5 Tips for Sending a Child Alone on an Airplane


Are you sending your child alone on an airplane? Maybe they’re going to summer camp and you can’t get time off work or perhaps they’re going to visit a family member in another state or country. Check out these five great tips to help you prepare.

Plan Ahead

You should never arrive at the airport without informing your airline that your child will be traveling alone. Your child might not be allowed on the plane. Airlines take unaccompanied minors very serious so you need to make plans ahead of time to ensure the airline knows your child will travel alone and that you have paid your fees.

All airlines will charge extra fees for sending unaccompanied minors on an airplane. Here is a breakdown of how airlines typically define a minor and assess fees. (Note: It is recommended you look at each airline’s policy as they may differ and are subject to change.)

Age 0 – 4: Cannot be sent on a plane alone. A parent or guardian must travel with them

Age 5 – 7: Can travel alone on direct flights only, no connecting flights.

Age 8 – 11: Can travel on domestic direct and connecting flights. If there is a connecting flight, an airline attendant will escort the minor to the next gate.

Ages 12+: Can fly direct and connecting flights without an airline attendant to escort them from gate to gate. You can still have this done if you pay the fee.

For an international flight, anyone below the age of 17 must have a signed letter of consent from both parents or legal guardian. These guidelines can change depending on your airline, but if you haven’t booked a flight yet, they’re a good indication of what to expect.

As for fees, you will pay somewhere between $50 to $150 extra for unaccompanied minors. Usually the fee varies depending on how old the child is, whether or not the flight is a connecting one and the airline itself.

Example:

Southwest: $50 each way for anyone under the age of 12

American Airlines: $150 each way for anyone under the age of 14

United: $150 each way for anyone under the age of 12

Delta: $150 each way for anyone under the age of 12

Scandinavian Airlines: €30-40 per direction for anyone between the ages of 5 and 12

Air France: €50-100 each way for international flights for any child between 5 and 14

Find an airline that fits your needs. Your child’s safety – not your wallet – should be your first priority.

Don’t Schedule a Connecting Flight

Sometimes it cannot be helped, but if it can, do not schedule a connecting flight for your minor. Flying alone can be a scary experience for any kid. Having to worry about making a connecting flight can only add more stress.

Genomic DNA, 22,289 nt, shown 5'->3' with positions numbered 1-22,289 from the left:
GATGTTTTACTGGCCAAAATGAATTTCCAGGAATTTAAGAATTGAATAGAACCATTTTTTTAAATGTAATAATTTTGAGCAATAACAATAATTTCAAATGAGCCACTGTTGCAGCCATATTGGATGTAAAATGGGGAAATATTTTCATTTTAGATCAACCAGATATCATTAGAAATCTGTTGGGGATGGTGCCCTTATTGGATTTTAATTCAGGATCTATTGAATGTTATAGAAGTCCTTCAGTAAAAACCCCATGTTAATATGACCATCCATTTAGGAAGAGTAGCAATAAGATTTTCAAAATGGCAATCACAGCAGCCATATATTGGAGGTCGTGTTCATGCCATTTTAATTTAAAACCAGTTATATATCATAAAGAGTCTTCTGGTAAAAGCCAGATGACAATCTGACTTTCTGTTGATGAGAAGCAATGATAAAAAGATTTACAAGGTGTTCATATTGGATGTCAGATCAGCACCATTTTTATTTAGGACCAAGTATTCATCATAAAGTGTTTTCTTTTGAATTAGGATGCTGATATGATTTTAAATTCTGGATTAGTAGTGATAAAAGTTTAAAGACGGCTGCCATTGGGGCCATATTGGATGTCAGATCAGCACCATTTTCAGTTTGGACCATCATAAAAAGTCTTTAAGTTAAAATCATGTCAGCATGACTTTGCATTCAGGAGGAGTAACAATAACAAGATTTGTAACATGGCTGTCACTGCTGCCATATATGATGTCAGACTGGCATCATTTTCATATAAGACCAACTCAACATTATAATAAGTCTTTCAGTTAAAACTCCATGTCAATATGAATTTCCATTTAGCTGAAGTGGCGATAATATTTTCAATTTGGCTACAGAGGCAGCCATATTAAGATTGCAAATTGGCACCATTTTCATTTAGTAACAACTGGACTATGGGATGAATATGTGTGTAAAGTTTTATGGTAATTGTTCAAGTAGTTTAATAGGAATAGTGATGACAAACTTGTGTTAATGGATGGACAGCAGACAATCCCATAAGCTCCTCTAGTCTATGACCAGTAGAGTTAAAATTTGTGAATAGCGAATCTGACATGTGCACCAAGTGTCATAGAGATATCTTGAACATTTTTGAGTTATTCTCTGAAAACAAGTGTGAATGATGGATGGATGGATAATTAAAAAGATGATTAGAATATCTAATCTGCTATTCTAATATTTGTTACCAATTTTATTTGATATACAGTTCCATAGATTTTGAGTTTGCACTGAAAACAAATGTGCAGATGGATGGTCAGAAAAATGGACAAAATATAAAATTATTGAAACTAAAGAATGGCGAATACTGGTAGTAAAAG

If you have to schedule a connecting flight, make sure your child knows the flight attendants will be there to help. Part of the fee includes an escort to the connecting gate. Make sure your child knows this before heading to the airport.

Choose Smaller Airports

The size of an airport can be just as intimidating as flying itself. If you can, try to schedule flights out of smaller airports. For example, if you’re flying out of Chicago, book flights through Midway instead of O’Hare. A smaller airport looks less intimidating, and your child will have an easier time navigating on their own.

Pack Emergency information and Fun Games

Your child should have two things: all emergency information and a few fun games and bellowed toys. The information should outline what to do in case of certain events. If the plane is delayed for example, write down what your child should do. If a flight is cancelled, explain what to do and who to contact so your child feels safe and secure.

A favorite toy or game can make the flying experience more fun and enjoyable. Make sure your child has something that makes them feel secure – a stuffed animal or blanket.

Don’t Check a Bag

The last thing you want your child worrying about when he or she lands is baggage. Most airlines allow a small suitcase and a bag or backpack to be carried on. Pack these bags with all your child’s essentials and don’t even worry about checking bags. Make this journey as easy as possible for your child.

Sending a child alone on an airplane can be scary, but if you plan ahead and talk with your child about traveling alone, the experience can be a rewarding one. Tell me, what worries you the most about sending your child alone on an airplane?

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Caroline Glassell, owner of Travel Barista, is a world-wide traveler, freelance travel writer, and multi-lingual mom of two daughters. Growing up in both Sweden and Portugal she developed a passion for travel at a young age. Her love of travel ultimately brought her to over thirty 

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